The British Association of Sport and Exercise Sciences

Postgraduate Students

Types of Postgraduate Programmes

Taught Programmes

Masters Programme – this usually runs over 12 months full-time but some institutions offer part-time courses that are completed over two years. A Masters degree may involve a more in-depth study of a particular sub-discipline of sport and exercise science e.g., MSc Exercise Physiology or Sports Biomechanics, or a more in-depth study of sport and exercise science as a whole.

A Postgraduate Certificate/Diploma – this type of course is likely to run for up to 9 months full-time and will probably provide a basis for you to move on to a more specialised Masters course. Most Masters degrees in the UK now have ‘interim awards’ that involve the completion of a PG Certificate and a PG Diploma.

Click here for BASES Course Finder

Research Programmes

MPhil and Doctoral Degrees (PhD, MPhil) – a doctoral degree can be started immediately after an undergraduate degree or following a Masters course. Most PhDs take three years to complete in full-time study but may take longer. In many Universities, students are required to complete some form of ‘transfer document’ that takes them from the MPhil stage of study to the PhD stage. This can also provide an end point of study leading to the award of an MPhil.

Masters Degree (by Research) (Including MRes, MA, MSc) – on average, these degrees take 12 months full-time to complete but may take longer. There may be an option to transfer to a PhD at a later date. These typically involve independent research with very few taught elements included in these degrees. Why Undertake Postgraduate Study in Sport and Exercise Sciences? Q1. Do I really want to do a postgraduate qualification?

A1. This may seem an obvious and important question to ask yourself. You’d be surprised how many students undertake a postgraduate qualification because they are not sure what else to do! This is not necessarily a problem, but do try to research the available courses carefully and choose the one best suited to you likely career aims. You’re far more likely to enjoy the course if it is something that you really want to do.

Q2. Do I really need a postgraduate qualification? 

A2. It is important to research your career options to see if a postgraduate qualification is necessary. Some employers view postgraduate qualifications as highly desirable, whereas others prefer employees with more practical skills that can be gained from different sorts of postgraduate experience.

Q3. Can I afford a postgraduate qualification?

A3. Funding postgraduate study can be a problem for thousands of students who are motivated to continue their studies. There is no comprehensive funding plan for postgraduate study in this country, and most Masters students fund their course fees and living costs themselves. The average course fee for full-time study on a Masters degree in Sport and Exercise Science is likely to be in the range of £3,000 - £3,500 (as of September 2003). Fees increase dramatically for overseas students. An exception to this is the Postgraduate Certificate of Education (PGCE) for which grants are available and which leads to school-based, teaching qualification. Funding for PhD study is more likely to involve grant-aided support or a bursary, but will involve at least 3 years of study and can be a long haul! Individuals looking for financial support to undertake courses of further study are advised to utilise the publications on the following funding link, click for more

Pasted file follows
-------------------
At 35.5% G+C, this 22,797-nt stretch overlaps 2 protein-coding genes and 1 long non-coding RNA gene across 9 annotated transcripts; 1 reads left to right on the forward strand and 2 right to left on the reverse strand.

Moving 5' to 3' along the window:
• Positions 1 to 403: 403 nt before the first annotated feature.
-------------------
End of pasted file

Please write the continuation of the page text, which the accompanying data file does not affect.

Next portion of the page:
Q4. Will I earn more money if I have a postgraduate degree?

A4. It is difficult to generalise, however, postgraduate degrees are becoming more valuable in the job market. It has also been shown that in most areas of employment those with postgraduate qualifications end up earning on average 20 - 30% more than their undergraduate counterparts. So a longer-term view may suggest that the initial financial and intellectual investment is worth it in the long run.

Useful Postgraduate Websites
National centre for chronic diseases - Surgeon Generals Report.
BASES studentships - lists studentships in sport and exercise sciences.
The one-stop shop for students looking for a postgraduate masters qualification.
As the title states!
The site advertises post-doctoral positions.
The Association for Physical Education.
MEDLINE - A database relating to clinical medicine, health care, veterinary medicine, pharmacology and the biosciences such as genetics, physiology and immunology. The database covers over 3,800 journal titles.
Find a UK degree course.
Web of Knowledge/Web of Science: The full Web of Science from MIMAS covers 1981 to date. You may search all three indexes simultaneously, or select searching in one index (Science/Social Sciences/Arts) only. Web of science offers enhanced citation searching, including citation searches for all authors, not only the first named, as well as ‘related records’ option which can be used to widen your search results.
Find a postgraduate course.

The first dedicated website in the UK to bring together all the different types of funding opportunities open to potential postgraduates, at both taught and research level.

Specialist Fair held in London in December. Free to students, bringing together some of the UK’s leading Universities, all with substantial PhD funding to promote, plus meet current PhD students.

Much more than just a listing website - compare up to 4 courses on-screen and save your comparisons and individual course info for future reference.

Free online tool specifically designed to make it easier for students to apply and manage their postgraduate applications.

The British Association of Sport and Exercise Sciences

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The British Association of Sport and Exercise Sciences
The British Association of Sport and Exercise Sciences